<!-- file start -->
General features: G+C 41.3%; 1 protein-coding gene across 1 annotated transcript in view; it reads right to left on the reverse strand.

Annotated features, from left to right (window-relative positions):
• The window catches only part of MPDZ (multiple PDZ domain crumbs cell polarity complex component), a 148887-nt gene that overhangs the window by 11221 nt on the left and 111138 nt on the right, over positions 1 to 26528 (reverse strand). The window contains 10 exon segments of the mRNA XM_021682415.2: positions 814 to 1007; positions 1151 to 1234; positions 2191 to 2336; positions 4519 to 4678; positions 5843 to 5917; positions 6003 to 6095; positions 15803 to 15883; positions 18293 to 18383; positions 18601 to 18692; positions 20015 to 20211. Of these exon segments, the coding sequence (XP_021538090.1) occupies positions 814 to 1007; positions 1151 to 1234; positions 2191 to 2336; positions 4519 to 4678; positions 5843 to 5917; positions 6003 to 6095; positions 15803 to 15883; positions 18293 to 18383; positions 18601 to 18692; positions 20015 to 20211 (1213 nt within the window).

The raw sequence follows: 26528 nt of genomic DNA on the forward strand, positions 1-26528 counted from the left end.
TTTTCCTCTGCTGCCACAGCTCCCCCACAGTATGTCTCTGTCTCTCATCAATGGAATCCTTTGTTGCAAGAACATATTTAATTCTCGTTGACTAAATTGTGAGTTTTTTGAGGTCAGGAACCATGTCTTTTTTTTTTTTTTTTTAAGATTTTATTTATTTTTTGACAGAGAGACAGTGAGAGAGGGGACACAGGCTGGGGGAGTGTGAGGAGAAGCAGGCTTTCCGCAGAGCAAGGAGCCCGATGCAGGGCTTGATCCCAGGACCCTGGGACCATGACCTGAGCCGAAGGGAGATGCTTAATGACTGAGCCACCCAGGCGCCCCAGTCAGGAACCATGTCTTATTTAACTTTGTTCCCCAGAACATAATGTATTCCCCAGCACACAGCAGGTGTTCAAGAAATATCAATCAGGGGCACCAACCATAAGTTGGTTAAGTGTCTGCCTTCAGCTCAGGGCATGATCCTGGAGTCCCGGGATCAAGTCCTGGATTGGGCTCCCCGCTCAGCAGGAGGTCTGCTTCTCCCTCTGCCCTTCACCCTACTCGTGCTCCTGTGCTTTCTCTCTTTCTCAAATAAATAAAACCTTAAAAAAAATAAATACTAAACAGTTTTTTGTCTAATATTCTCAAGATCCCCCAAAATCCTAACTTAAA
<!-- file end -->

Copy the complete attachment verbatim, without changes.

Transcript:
General features: G+C 41.3%; 1 protein-coding gene across 1 annotated transcript in view; it reads right to left on the reverse strand.

Annotated features, from left to right (window-relative positions):
• The window catches only part of MPDZ (multiple PDZ domain crumbs cell polarity complex component), a 148887-nt gene that overhangs the window by 11221 nt on the left and 111138 nt on the right, over positions 1 to 26528 (reverse strand). The window contains 10 exon segments of the mRNA XM_021682415.2: positions 814 to 1007; positions 1151 to 1234; positions 2191 to 2336; positions 4519 to 4678; positions 5843 to 5917; positions 6003 to 6095; positions 15803 to 15883; positions 18293 to 18383; positions 18601 to 18692; positions 20015 to 20211. Of these exon segments, the coding sequence (XP_021538090.1) occupies positions 814 to 1007; positions 1151 to 1234; positions 2191 to 2336; positions 4519 to 4678; positions 5843 to 5917; positions 6003 to 6095; positions 15803 to 15883; positions 18293 to 18383; positions 18601 to 18692; positions 20015 to 20211 (1213 nt within the window).

The raw sequence follows: 26528 nt of genomic DNA on the forward strand, positions 1-26528 counted from the left end.
TTTTCCTCTGCTGCCACAGCTCCCCCACAGTATGTCTCTGTCTCTCATCAATGGAATCCTTTGTTGCAAGAACATATTTAATTCTCGTTGACTAAATTGTGAGTTTTTTGAGGTCAGGAACCATGTCTTTTTTTTTTTTTTTTTAAGATTTTATTTATTTTTTGACAGAGAGACAGTGAGAGAGGGGACACAGGCTGGGGGAGTGTGAGGAGAAGCAGGCTTTCCGCAGAGCAAGGAGCCCGATGCAGGGCTTGATCCCAGGACCCTGGGACCATGACCTGAGCCGAAGGGAGATGCTTAATGACTGAGCCACCCAGGCGCCCCAGTCAGGAACCATGTCTTATTTAACTTTGTTCCCCAGAACATAATGTATTCCCCAGCACACAGCAGGTGTTCAAGAAATATCAATCAGGGGCACCAACCATAAGTTGGTTAAGTGTCTGCCTTCAGCTCAGGGCATGATCCTGGAGTCCCGGGATCAAGTCCTGGATTGGGCTCCCCGCTCAGCAGGAGGTCTGCTTCTCCCTCTGCCCTTCACCCTACTCGTGCTCCTGTGCTTTCTCTCTTTCTCAAATAAATAAAACCTTAAAAAAAATAAATACTAAACAGTTTTTTGTCTAATATTCTCAAGATCCCCCAAAATCCTAACTTAAA